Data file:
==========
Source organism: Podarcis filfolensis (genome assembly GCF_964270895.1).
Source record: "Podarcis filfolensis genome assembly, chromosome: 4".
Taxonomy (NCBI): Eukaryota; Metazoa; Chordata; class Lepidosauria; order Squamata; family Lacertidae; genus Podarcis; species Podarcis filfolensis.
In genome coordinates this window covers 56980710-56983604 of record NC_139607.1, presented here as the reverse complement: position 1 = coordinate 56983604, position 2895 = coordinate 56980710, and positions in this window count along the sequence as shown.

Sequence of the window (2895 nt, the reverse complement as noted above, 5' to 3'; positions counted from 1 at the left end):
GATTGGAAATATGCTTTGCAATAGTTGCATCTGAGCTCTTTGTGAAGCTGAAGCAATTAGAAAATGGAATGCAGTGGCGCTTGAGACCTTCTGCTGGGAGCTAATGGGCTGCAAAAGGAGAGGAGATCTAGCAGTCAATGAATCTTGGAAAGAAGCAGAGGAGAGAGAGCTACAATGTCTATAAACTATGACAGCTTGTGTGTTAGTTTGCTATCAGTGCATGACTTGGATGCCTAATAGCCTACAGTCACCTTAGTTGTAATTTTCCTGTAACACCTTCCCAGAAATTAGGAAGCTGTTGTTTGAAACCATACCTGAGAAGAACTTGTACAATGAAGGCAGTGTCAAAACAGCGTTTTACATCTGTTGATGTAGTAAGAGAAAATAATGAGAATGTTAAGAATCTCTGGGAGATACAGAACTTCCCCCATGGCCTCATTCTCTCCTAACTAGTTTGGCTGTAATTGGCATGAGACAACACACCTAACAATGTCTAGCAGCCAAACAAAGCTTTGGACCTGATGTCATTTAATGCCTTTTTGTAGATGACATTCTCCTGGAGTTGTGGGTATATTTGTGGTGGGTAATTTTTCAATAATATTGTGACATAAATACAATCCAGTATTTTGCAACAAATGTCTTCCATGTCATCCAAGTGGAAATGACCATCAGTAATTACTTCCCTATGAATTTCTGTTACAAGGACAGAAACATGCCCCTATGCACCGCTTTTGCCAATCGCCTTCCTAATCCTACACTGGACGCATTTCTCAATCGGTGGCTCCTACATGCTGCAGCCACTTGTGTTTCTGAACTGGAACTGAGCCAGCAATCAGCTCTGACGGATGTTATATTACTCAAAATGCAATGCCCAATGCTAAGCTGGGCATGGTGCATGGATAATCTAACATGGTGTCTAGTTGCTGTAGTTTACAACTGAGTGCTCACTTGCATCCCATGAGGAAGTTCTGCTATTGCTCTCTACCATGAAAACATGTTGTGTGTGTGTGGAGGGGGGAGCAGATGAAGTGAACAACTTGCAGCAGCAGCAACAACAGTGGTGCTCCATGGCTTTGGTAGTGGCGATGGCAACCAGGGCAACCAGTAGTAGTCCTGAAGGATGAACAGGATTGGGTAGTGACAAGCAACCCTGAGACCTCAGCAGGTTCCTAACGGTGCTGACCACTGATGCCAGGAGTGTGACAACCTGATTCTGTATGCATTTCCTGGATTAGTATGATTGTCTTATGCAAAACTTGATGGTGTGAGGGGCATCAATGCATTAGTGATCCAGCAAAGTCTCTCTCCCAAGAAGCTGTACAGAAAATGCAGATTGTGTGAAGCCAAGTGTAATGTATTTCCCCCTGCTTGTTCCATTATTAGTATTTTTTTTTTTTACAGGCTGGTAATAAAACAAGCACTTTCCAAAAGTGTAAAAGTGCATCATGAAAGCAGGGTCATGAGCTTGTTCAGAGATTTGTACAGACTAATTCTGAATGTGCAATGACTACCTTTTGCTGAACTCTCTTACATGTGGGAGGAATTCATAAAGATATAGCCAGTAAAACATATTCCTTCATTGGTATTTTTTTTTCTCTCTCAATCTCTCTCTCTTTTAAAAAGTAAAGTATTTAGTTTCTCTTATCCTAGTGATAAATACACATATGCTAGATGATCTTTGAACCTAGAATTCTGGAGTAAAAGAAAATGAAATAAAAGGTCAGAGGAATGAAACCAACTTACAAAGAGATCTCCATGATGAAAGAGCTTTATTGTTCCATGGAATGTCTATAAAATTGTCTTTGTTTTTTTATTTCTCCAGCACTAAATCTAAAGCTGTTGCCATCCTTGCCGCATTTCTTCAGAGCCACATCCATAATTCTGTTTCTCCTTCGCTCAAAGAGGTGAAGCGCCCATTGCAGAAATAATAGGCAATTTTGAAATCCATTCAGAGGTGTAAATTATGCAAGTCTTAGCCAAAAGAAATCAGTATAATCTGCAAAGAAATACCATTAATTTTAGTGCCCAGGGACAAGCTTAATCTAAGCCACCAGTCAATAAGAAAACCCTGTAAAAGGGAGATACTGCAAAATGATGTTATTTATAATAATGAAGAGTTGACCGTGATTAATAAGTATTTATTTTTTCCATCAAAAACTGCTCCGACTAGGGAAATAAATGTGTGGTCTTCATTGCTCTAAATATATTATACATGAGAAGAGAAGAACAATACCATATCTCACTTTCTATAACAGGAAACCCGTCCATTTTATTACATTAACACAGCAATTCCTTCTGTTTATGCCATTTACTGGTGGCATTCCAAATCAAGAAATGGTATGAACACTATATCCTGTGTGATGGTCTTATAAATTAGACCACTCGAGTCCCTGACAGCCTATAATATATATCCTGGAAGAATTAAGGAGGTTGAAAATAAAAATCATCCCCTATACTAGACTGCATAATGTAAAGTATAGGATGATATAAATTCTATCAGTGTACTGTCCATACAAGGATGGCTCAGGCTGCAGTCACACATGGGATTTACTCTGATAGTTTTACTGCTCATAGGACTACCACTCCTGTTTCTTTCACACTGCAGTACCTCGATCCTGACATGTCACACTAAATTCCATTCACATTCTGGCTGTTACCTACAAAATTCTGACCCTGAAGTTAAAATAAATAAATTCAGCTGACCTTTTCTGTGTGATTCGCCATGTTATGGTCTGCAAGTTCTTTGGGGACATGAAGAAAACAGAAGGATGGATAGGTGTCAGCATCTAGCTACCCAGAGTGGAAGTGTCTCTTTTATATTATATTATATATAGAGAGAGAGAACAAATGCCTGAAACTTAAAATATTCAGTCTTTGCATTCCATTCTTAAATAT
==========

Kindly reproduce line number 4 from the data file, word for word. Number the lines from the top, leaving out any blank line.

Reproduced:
In genome coordinates this window covers 56980710-56983604 of record NC_139607.1, presented here as the reverse complement: position 1 = coordinate 56983604, position 2895 = coordinate 56980710, and positions in this window count along the sequence as shown.